The OEM Look starters provide ample cranking power for engines up to 10:1 while the XS Torque and the Master Torque starters capably spin engines with 11:1 to 18:1 compression ratios. Denise says, “The bulk of the business is in the XS Torque and the Mastertorque [starters]. We sell about an equal amount of starters between street and race.”
The benefits of these high-torque aftermarket starters are several fold. Powermaster starters are lighter, more compact, and more efficient than OEM starters. Beyond the physical size and weight savings of these aftermarket starters, Powermaster’s proprietary armature, magnets, brushes, and solenoids are far superior to common components in OEM-type starters made overseas. Denise says she can’t go into the specifics on the proprietary technology, but she says, “We’re using the finest steel, copper, and aluminum for our starters.” The starters offer the properly calibrated gear reduction to produce maximum torque for a wide range of vehicles and applications.
Often, they are an absolute must when running a high-performance or race engine. These extreme-performance engines produce enormous heat, and a more efficient starter is able to crank over a heat-soaked engine far easier than a stock starter. In addition, these starters are far smaller than stock and often solve clearance problems for headers and wide oil pans when performing a V8 engine swap.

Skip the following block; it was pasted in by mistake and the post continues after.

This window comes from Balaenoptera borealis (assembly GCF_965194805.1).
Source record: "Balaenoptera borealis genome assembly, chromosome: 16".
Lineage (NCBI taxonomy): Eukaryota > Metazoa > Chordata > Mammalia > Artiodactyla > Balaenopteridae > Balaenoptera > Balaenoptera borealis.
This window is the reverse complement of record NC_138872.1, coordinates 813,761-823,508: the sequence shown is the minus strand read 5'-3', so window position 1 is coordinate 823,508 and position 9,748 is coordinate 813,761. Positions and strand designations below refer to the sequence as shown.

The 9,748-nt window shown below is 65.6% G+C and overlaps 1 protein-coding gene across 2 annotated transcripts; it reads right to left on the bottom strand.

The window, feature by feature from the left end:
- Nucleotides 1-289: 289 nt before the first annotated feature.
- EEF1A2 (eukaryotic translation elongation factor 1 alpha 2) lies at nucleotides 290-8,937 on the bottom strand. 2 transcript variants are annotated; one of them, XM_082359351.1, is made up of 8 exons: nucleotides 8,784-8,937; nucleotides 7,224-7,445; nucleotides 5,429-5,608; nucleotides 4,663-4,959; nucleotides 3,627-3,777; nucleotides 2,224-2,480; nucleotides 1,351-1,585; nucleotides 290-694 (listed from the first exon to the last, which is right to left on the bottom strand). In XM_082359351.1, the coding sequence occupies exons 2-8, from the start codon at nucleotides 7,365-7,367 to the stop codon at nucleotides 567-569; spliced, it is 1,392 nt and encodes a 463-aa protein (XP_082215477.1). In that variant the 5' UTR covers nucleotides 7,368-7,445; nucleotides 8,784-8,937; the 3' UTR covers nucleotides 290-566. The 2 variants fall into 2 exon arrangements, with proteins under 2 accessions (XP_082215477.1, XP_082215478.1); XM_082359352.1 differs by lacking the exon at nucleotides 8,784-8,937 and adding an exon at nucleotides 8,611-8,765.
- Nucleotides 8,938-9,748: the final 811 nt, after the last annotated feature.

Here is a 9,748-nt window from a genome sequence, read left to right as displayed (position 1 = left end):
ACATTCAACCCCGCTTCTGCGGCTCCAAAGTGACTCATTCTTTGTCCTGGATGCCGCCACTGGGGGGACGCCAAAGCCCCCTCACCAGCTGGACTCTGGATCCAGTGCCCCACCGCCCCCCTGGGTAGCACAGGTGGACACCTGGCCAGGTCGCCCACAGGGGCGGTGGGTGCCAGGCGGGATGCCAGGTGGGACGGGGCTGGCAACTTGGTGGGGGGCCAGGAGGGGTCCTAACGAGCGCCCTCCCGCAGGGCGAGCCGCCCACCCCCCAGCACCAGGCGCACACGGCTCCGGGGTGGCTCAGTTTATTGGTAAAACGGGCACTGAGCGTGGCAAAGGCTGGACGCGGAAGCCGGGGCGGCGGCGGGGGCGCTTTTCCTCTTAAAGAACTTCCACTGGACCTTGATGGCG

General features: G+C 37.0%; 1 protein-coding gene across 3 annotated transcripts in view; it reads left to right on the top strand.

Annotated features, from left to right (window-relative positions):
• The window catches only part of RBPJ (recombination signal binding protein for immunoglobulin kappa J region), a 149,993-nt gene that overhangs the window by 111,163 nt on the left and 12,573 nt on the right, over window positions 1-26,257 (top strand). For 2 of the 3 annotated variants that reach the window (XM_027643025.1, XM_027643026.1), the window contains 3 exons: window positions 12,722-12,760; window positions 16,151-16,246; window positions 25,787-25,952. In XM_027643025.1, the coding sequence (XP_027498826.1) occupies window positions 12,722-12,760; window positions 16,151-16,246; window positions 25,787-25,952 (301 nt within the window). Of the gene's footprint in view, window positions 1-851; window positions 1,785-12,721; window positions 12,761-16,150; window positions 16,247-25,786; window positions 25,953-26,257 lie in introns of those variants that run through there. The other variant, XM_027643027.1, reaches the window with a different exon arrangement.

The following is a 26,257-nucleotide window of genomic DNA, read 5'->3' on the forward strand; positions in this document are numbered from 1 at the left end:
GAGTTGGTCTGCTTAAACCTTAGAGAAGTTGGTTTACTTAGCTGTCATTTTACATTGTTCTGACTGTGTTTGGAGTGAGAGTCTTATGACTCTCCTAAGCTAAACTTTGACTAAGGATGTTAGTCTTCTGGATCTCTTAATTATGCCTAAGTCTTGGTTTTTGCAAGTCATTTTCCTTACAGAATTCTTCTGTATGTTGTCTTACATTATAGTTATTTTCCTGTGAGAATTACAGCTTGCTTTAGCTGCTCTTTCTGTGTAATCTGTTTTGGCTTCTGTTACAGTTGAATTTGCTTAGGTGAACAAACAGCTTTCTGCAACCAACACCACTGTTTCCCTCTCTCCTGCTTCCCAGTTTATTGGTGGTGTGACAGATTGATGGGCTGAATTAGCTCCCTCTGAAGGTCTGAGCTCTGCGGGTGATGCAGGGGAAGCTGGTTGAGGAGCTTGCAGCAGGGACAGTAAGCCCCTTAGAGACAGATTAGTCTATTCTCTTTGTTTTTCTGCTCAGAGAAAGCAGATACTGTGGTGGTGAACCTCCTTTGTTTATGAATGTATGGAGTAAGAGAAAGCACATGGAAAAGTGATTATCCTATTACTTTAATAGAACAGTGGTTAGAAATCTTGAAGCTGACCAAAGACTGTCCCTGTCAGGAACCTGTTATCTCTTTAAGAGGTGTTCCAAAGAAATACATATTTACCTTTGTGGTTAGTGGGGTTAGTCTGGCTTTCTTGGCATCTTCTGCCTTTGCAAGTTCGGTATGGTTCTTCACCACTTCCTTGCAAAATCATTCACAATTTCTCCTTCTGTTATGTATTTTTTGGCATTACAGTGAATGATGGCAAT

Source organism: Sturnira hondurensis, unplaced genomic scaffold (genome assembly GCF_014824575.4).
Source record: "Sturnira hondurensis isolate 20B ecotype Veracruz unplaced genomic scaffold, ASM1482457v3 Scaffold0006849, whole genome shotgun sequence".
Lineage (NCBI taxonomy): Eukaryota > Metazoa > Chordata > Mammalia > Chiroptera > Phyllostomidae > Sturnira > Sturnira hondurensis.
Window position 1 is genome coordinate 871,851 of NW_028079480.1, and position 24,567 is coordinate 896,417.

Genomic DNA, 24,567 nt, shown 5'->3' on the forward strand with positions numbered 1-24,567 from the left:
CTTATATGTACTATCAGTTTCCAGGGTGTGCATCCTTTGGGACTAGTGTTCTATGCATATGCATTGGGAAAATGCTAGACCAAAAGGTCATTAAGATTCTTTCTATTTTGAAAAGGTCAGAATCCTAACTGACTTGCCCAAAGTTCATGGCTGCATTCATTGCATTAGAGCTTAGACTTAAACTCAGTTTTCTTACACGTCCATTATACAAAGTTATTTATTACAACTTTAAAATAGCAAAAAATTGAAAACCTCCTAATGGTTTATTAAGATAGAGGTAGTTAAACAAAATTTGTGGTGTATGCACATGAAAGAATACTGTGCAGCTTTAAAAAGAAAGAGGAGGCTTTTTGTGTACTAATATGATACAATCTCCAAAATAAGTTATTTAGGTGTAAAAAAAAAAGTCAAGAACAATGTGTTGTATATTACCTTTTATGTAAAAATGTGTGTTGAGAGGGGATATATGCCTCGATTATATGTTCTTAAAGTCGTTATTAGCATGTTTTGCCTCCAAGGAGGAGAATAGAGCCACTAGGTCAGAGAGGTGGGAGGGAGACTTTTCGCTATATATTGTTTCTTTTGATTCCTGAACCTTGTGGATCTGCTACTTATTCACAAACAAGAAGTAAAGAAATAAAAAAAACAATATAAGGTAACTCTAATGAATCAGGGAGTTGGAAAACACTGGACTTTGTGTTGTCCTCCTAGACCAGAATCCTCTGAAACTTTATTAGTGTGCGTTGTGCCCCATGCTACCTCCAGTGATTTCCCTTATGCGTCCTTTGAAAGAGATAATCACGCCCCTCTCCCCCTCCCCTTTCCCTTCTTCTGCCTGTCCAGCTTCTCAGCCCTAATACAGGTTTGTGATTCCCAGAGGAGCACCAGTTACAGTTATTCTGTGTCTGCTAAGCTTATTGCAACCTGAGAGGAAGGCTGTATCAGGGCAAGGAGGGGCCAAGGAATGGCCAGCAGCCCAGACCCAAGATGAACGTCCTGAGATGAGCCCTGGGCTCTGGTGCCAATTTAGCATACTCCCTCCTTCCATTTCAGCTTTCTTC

Several important factors should be considered when selecting a starter. First and foremost, the torque rating should match the cranking needs of the engine. You also need to consider kilowatt output, gear reduction, and horsepower output because these factors are all interrelated. Some engines require faster cranking at a lower compression while other higher compression engines are suited for less aggressive cranking. For example, the Ultra High Speed model is built for race engines on alcohol or with magnetos that need to be cranked over faster to fire, so it has 2.2kWh and 3.0 hp rating. But the key is the 3.75:1 gear reduction ratio allows for faster engine turn over. On the other hand, the XS Torque has 1.4kw, 1.8 hp and is suitable for engines up to 18:1 compression ratio. The gear reduction is 4.4:1 for a slower rotational rate, yet it delivers higher torque starting and is lighter and shorter with 360 degree rotation to handle header and oil pan clearance issues.